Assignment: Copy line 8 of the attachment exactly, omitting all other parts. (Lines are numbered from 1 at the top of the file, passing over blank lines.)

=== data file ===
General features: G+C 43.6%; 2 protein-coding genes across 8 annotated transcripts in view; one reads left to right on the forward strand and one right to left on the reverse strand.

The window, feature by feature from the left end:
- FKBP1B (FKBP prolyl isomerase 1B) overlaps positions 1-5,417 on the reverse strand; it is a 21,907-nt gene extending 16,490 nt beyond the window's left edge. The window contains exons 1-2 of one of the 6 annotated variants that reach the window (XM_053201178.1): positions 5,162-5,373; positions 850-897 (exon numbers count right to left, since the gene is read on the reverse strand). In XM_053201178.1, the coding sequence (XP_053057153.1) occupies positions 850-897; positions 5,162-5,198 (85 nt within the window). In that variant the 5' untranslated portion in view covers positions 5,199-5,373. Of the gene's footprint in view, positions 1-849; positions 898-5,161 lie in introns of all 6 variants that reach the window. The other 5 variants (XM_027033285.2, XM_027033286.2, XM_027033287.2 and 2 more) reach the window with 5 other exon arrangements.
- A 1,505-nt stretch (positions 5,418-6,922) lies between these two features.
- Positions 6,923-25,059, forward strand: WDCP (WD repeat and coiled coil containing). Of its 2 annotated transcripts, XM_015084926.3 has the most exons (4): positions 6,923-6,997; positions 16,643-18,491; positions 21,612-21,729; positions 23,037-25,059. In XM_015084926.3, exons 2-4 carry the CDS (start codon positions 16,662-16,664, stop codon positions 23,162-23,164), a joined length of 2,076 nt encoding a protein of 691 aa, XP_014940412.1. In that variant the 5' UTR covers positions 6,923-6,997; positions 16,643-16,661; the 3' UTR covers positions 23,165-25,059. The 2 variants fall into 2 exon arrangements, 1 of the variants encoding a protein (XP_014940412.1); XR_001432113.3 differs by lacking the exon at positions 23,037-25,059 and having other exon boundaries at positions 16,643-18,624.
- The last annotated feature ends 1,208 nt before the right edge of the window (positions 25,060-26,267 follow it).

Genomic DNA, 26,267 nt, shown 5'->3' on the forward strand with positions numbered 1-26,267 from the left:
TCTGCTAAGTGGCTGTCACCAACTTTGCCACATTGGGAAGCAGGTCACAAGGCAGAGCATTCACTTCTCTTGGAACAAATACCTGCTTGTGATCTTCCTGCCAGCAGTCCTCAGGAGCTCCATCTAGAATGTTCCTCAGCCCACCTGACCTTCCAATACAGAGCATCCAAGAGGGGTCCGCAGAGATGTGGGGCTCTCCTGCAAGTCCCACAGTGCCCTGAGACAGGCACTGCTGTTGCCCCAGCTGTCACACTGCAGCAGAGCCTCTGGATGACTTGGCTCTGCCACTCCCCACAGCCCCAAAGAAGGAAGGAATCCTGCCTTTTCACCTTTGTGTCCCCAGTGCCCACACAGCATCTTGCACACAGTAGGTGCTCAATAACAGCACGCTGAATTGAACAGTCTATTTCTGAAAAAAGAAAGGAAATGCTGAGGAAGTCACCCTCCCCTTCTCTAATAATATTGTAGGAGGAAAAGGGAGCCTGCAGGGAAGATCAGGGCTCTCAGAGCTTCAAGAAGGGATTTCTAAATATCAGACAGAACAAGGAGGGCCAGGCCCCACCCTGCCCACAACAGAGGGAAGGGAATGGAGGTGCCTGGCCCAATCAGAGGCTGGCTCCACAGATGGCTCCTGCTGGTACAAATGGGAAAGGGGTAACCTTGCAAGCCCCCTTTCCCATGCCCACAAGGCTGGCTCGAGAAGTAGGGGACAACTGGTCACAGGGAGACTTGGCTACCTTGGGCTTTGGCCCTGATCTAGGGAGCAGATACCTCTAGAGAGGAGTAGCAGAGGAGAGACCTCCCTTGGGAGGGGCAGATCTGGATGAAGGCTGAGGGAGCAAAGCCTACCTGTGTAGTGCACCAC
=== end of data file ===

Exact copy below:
TCTGCTAAGTGGCTGTCACCAACTTTGCCACATTGGGAAGCAGGTCACAAGGCAGAGCATTCACTTCTCTTGGAACAAATACCTGCTTGTGATCTTCCTGCCAGCAGTCCTCAGGAGCTCCATCTAGAATGTTCCTCAGCCCACCTGACCTTCCAATACAGAGCATCCAAGAGGGGTCCGCAGAGATGTGGGGCTCTCCTGCAAGTCCCACAGTGCCCTGAGACAGGCACTGCTGTTGCCCCAGCTGTCACACTGCAGCAGAGCCTCTGGATGACTTGGCTCTGCCACTCCCCACAGCCCCAAAGAAGGAAGGAATCCTGCCTTTTCACCTTTGTGTCCCCAGTGCCCACACAGCATCTTGCACACAGTAGGTGCTCAATAACAGCACGCTGAATTGAACAGTCTATTTCTGAAAAAAGAAAGGAAATGCTGAGGAAGTCACCCTCCCCTTCTCTAATAATATTGTAGGAGGAAAAGGGAGCCTGCAGGGAAGATCAGGGCTCTCAGAGCTTCAAGAAGGGATTTCTAAATATCAGACAGAACAAGGAGGGCCAGGCCCCACCCTGCCCACAACAGAGGGAAGGGAATGGAGGTGCCTGGCCCAATCAGAGGCTGGCTCCACAGATGGCTCCTGCTGGTACAAATGGGAAAGGGGTAACCTTGCAAGCCCCCTTTCCCATGCCCACAAGGCTGGCTCGAGAAGTAGGGGACAACTGGTCACAGGGAGACTTGGCTACCTTGGGCTTTGGCCCTGATCTAGGGAGCAGATACCTCTAGAGAGGAGTAGCAGAGGAGAGACCTCCCTTGGGAGGGGCAGATCTGGATGAAGGCTGAGGGAGCAAAGCCTACCTGTGTAGTGCACCAC